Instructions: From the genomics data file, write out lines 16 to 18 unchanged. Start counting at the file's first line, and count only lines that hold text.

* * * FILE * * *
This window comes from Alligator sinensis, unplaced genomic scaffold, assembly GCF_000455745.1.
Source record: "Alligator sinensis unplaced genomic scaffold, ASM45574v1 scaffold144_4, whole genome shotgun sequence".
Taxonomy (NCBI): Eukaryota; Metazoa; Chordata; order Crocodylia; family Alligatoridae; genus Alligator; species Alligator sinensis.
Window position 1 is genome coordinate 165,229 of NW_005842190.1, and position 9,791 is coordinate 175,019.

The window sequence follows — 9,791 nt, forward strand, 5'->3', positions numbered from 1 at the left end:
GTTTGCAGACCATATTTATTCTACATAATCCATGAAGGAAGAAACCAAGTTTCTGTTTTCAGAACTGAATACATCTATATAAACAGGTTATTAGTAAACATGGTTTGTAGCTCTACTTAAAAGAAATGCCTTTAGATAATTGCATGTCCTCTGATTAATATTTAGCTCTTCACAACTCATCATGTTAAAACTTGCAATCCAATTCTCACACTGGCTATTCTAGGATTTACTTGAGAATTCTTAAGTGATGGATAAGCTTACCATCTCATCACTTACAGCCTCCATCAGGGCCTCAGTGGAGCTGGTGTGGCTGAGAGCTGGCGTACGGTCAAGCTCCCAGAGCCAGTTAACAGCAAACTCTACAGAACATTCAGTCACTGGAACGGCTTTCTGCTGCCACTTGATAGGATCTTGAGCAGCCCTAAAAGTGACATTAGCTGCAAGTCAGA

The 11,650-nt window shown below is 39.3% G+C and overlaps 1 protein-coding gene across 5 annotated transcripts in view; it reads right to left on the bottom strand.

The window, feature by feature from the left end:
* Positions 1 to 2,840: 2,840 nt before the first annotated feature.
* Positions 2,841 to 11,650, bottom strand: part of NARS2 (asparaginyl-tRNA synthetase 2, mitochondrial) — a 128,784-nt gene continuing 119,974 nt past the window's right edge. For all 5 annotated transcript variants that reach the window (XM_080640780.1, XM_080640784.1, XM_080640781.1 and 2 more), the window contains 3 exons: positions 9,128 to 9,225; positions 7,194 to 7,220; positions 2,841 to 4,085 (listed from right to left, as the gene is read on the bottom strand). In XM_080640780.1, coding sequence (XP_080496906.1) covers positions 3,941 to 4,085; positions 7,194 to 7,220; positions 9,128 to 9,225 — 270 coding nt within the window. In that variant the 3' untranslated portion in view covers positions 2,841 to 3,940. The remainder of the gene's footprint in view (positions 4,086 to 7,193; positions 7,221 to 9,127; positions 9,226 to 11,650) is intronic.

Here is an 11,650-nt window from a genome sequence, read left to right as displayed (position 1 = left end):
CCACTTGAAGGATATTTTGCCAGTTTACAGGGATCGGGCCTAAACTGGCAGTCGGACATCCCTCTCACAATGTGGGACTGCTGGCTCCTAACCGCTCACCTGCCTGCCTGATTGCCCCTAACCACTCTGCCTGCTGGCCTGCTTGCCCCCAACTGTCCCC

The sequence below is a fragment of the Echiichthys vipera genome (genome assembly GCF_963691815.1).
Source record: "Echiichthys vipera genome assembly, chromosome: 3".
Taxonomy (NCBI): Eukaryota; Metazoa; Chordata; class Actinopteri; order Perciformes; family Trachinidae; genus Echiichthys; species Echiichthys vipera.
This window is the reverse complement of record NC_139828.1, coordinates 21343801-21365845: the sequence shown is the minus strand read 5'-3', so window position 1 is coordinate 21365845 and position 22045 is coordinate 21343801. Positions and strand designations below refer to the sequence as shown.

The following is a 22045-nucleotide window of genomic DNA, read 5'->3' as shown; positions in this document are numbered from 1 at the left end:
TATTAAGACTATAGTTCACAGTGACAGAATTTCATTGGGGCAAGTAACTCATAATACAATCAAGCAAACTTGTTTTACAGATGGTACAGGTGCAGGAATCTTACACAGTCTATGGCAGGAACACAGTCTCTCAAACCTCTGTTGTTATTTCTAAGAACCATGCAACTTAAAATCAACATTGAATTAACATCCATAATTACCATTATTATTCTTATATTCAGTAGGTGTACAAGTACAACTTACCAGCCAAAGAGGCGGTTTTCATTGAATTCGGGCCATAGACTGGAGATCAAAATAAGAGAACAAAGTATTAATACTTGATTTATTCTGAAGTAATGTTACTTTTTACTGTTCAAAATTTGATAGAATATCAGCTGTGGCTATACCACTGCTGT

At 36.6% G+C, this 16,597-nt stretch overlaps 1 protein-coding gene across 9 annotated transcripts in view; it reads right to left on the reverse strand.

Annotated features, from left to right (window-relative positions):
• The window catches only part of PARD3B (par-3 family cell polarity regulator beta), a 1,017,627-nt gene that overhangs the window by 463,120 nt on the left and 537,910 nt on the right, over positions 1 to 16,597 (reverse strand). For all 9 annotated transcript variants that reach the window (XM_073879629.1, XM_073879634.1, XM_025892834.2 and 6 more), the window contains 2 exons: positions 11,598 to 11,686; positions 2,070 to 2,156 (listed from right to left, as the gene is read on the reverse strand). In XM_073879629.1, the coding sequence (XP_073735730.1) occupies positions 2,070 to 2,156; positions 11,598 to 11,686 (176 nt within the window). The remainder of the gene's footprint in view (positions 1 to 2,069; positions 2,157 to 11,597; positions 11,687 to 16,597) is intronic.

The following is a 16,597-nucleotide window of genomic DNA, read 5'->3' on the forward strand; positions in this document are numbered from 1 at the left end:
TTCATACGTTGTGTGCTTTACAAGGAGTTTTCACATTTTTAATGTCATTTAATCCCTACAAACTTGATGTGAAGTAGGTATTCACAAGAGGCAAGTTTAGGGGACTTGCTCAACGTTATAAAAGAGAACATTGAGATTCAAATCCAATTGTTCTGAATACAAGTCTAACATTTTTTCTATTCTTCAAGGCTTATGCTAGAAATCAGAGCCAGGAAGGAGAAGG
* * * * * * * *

This window is the reverse complement of record NC_139828.1, coordinates 21343801-21365845: the sequence shown is the minus strand read 5'-3', so window position 1 is coordinate 21365845 and position 22045 is coordinate 21343801. Positions and strand designations below refer to the sequence as shown.

The following is a 22045-nucleotide window of genomic DNA, read 5'->3' as shown; positions in this document are numbered from 1 at the left end:
TATTAAGACTATAGTTCACAGTGACAGAATTTCATTGGGGCAAGTAACTCATAATACAATCAAGCAAACTTGTTTTACAGATGGTACAGGTGCAGGAATCTTACACAGTCTATGGCAGGAACACAGTCTCTCAAACCTCTGTTGTTATTTCTAAGAACCATGCAACTTAAAATCAACATTGAATTAACATCCATAATTACCATTATTATTCTTATATTCAGTAGGTGTACAAGTACAACTTACCAGCCAAAGAGGCGGTTTTCATTGAATTCGGGCCATAGACTGGAGATCAAAATAAGAGAACAAAGTATTAATACTTGATTTATTCTGAAGTAATGTTACTTTTTACTGTTCAAAATTTGATAGAATATCAGCTGTGGCTATACCACTGCTGT